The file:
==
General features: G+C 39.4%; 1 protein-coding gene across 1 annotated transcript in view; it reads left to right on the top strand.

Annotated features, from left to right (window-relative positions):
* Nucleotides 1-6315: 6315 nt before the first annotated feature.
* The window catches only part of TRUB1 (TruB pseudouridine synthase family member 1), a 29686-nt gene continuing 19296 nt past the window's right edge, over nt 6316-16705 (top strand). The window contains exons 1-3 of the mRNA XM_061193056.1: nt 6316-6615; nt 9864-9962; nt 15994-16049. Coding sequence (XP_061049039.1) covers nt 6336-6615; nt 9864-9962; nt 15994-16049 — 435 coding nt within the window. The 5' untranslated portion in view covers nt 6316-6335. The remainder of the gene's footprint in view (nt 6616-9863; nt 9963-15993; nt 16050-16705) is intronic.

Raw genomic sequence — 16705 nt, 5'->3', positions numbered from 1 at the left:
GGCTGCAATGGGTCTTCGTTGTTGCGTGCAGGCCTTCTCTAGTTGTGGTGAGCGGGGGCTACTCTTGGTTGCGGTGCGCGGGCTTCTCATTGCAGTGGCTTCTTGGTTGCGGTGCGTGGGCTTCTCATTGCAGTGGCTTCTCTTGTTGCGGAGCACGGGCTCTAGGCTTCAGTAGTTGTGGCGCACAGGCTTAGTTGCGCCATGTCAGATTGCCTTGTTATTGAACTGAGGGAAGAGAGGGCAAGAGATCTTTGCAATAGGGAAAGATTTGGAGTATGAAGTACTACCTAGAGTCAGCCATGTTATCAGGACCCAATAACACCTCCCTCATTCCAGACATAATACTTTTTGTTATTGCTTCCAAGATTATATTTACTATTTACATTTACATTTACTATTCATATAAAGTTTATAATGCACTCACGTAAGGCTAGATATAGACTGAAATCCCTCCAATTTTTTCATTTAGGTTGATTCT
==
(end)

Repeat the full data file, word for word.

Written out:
General features: G+C 39.4%; 1 protein-coding gene across 1 annotated transcript in view; it reads left to right on the top strand.

Annotated features, from left to right (window-relative positions):
* Nucleotides 1-6315: 6315 nt before the first annotated feature.
* The window catches only part of TRUB1 (TruB pseudouridine synthase family member 1), a 29686-nt gene continuing 19296 nt past the window's right edge, over nt 6316-16705 (top strand). The window contains exons 1-3 of the mRNA XM_061193056.1: nt 6316-6615; nt 9864-9962; nt 15994-16049. Coding sequence (XP_061049039.1) covers nt 6336-6615; nt 9864-9962; nt 15994-16049 — 435 coding nt within the window. The 5' untranslated portion in view covers nt 6316-6335. The remainder of the gene's footprint in view (nt 6616-9863; nt 9963-15993; nt 16050-16705) is intronic.

Raw genomic sequence — 16705 nt, 5'->3', positions numbered from 1 at the left:
GGCTGCAATGGGTCTTCGTTGTTGCGTGCAGGCCTTCTCTAGTTGTGGTGAGCGGGGGCTACTCTTGGTTGCGGTGCGCGGGCTTCTCATTGCAGTGGCTTCTTGGTTGCGGTGCGTGGGCTTCTCATTGCAGTGGCTTCTCTTGTTGCGGAGCACGGGCTCTAGGCTTCAGTAGTTGTGGCGCACAGGCTTAGTTGCGCCATGTCAGATTGCCTTGTTATTGAACTGAGGGAAGAGAGGGCAAGAGATCTTTGCAATAGGGAAAGATTTGGAGTATGAAGTACTACCTAGAGTCAGCCATGTTATCAGGACCCAATAACACCTCCCTCATTCCAGACATAATACTTTTTGTTATTGCTTCCAAGATTATATTTACTATTTACATTTACATTTACTATTCATATAAAGTTTATAATGCACTCACGTAAGGCTAGATATAGACTGAAATCCCTCCAATTTTTTCATTTAGGTTGATTCT